D.C. Del. Walter E. Fauntroy and two other black leaders were arrested inside the South African embassy last night after staging a sit-in to try to win the release of black South African labor leaders who have been jailed without any charges being placed against them.

Uniformed officers of the Secret Service handcuffed Fauntroy, U.S. Civil Rights Commission member Mary Frances Berry and Randall Robinson, executive director of TransAfrica, a black foreign policy lobbying group, after their arrests. Then they escorted them to waiting cars and drove them to a D.C. police substation in Northwest Washington.

The three were charged with unlawful entry of an embassy, a misdemeanor that can draw a penalty of up to six months in jail and a $100 fine.

D.C. police told the protesters they could be released immediately after they had been charged, but all refused and insisted that they be held overnight to await a D.C. Superior Court hearing this morning. Fauntroy and Robinson were held in the police department's central cellblock, while Berry was taken to the D.C. Jail.

Fauntroy, Berry, Robinson and a fourth person -- Eleanor Holmes Norton, a former chairman of the Equal Employment Opportunity Commission and now a Georgetown University law professor -- had gone to the South African embassy to discuss current racial and labor unrest in South Africa with Ambassador Bernardus G. Fourie and two of his aides.

An hour after the meeting started, Norton left the embassy at 3051 Massachusetts Ave. NW and told about 30 demonstrators outside that Fauntroy, Berry and Robinson intended to sit in at the embassy until their demands for the release of nine jailed South African labor leaders were met.

The embassy said it learned of the group's intentions when news reporters called about the protest. Embassy spokesman Pieter Swanepoel said Fourie immediately ended the discussions about South African policies, and asked Fauntroy, Berry and Robinson to leave, but that they refused.

"The police were then asked to remove them from the premises," Swanepoel said.

Norton said the arrests "were exactly what we thought would happen. What can we do except draw the attention of the world to black South Africans who cannot speak for themselves?"

"Our own government is no recourse for us at this point," Norton added. She said the Reagan administration's policy of "constructive engagement" with South Africa amounted to little more than "letting the South African government go and do what it feels like doing.

"We feel we had to do something . . . ," she said. "If there was a government in Washington that looked like it was going to use its pressure, even diplomatically, on the government of Pretoria, we wouldn't have been here tonight."

Norton said civil rights leaders from around the country are planning to meet here next week to discuss further actions against the South African government.

It was the second time that Fauntroy, 51, has been arrested during the 13 years he has served as the District's nonvoting delegate to the House of Representatives. Two years ago, he was arrested while protesting the opening of a toxic waste dump in North Carolina.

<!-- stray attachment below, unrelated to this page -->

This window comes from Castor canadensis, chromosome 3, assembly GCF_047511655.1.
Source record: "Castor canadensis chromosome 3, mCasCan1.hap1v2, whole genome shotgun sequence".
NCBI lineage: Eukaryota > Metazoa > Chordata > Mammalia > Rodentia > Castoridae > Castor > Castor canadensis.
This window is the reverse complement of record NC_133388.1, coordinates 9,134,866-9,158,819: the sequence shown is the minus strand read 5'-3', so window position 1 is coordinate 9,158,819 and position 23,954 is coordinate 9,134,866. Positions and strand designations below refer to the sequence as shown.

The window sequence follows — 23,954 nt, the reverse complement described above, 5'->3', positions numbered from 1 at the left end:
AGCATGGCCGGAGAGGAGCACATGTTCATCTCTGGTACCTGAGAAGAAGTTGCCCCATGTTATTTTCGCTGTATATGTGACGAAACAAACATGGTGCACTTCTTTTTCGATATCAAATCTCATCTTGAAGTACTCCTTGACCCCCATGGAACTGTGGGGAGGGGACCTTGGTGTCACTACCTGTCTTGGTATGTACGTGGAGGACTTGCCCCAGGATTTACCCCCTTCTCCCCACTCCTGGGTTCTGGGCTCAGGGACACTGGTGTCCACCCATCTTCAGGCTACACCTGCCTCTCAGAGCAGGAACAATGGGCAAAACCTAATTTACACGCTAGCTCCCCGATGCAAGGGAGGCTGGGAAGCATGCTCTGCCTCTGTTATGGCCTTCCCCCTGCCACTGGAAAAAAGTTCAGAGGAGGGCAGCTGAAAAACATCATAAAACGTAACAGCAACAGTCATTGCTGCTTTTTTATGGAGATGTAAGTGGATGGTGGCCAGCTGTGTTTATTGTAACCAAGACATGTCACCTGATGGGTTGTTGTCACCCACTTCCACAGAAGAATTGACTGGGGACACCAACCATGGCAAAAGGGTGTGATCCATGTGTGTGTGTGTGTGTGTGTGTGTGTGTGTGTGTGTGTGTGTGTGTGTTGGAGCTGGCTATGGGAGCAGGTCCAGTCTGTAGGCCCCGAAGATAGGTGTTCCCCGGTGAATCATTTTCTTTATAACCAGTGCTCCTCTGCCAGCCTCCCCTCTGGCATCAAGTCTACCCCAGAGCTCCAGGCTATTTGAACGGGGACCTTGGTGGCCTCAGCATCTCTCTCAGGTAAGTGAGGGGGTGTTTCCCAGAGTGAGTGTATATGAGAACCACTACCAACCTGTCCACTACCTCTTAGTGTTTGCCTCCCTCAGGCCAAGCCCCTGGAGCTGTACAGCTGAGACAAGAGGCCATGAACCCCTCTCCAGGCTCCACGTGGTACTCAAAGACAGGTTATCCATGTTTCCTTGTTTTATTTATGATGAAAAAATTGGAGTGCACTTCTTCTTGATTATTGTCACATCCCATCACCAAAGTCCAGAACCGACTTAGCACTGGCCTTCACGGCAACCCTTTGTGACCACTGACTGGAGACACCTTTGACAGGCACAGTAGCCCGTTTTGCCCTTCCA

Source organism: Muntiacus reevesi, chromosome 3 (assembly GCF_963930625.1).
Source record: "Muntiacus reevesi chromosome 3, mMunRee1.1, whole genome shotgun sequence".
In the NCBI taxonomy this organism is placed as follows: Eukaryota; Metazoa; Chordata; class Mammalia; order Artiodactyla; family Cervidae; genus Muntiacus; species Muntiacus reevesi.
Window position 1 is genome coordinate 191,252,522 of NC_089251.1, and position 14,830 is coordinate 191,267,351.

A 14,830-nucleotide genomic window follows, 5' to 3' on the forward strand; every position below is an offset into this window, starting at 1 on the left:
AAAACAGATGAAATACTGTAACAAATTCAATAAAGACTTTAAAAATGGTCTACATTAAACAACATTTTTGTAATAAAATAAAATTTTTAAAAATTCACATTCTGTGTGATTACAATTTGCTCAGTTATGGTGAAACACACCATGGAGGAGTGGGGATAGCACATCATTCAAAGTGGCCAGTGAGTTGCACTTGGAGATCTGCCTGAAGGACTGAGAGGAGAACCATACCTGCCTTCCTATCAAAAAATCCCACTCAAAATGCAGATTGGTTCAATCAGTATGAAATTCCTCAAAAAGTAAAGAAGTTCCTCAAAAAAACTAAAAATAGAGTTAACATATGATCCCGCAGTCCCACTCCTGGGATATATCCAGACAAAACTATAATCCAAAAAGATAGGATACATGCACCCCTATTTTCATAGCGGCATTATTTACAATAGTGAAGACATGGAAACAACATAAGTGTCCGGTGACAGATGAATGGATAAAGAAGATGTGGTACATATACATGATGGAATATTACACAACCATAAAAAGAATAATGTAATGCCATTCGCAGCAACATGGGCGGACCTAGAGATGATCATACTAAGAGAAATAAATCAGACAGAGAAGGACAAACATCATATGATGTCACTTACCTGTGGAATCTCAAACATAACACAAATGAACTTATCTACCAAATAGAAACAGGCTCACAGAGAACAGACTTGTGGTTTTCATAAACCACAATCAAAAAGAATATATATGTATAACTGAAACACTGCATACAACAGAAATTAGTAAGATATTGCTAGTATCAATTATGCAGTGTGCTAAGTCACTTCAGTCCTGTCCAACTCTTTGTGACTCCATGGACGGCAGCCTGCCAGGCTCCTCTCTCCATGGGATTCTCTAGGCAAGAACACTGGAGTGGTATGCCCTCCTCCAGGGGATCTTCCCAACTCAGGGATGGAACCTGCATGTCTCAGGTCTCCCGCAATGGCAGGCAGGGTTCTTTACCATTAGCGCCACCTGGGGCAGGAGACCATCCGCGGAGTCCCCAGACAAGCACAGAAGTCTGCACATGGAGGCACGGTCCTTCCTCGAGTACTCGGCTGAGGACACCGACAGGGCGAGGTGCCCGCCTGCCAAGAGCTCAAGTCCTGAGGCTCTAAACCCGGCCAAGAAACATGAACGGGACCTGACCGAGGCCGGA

D.C. Mayor Marion Barry, who said he did not know in advance of the protest, visited with Fauntroy, Berry and Robinson at the police substation.

"I am sympathetic with their protest against the apartheid system of South Africa," the mayor said. "My heart and mind and soul is with them."

Norton said she and the other three had gone to the embassy with the idea that they would be arrested if the South Africans decided to exercise that option.

Swanepoel said the embassy requested police assistance in removing the three protesters, but did not request that charges be placed against them.

Fourie, in a statement released by Swanepoel, said Fauntroy, Berry and Robinson also had demanded the release of three South African black political leaders who have taken refuge in the British consulate in Durban.

The three were sought for allegedly seeking to intimidate South Africans into not participating in recent elections there in which minorities of mixed-race and Asian origin were given a subordinate form of parliamentary representation in the white-controlled government.

But African blacks, who make up 73 percent of the population, were excluded from any role under South Africa's apartheid segregationist system.

While some leaders in the mixed-race and Asian communities welcomed the chance for increased power, others urged a boycott of the election. It succeeded to the extent that 70 percent of the mixed race and 80 percent of the Asians chose not to vote.

Police subsequently detained dozens of the boycott leaders. But the arrests generated a series of protests, which in turn drew tough official countermeasures.

This month, a number of black labor unions staged a two-day work strike, but the government responded by arresting at least 13 labor leaders, all of them black.

Asked whether the South African government intends to drop charges against the three black leaders in the British consulate, Swanepoel said, "I would assume that was denied."

Cecelie Counts, one of the demonstrators who marched near the embassy while the sit-in took place, said yesterday's action was part of an expanding approach to advocating social and political justice in South Africa.

"I think it's clear that we've just had enough," said Counts, a member of TransAfrica. "We just can't take any more."

She said the sit-in came only after detractors of the South African government had attempted less dramatic methods of protests, including letter-writing campaigns, intensive congressional lobbying and urging U.S. corporations to divest their interests in the white minority-ruled nation.

"All the people are asking for is one man, one vote," she said of the black South Africans, "the most basic principle of democracy."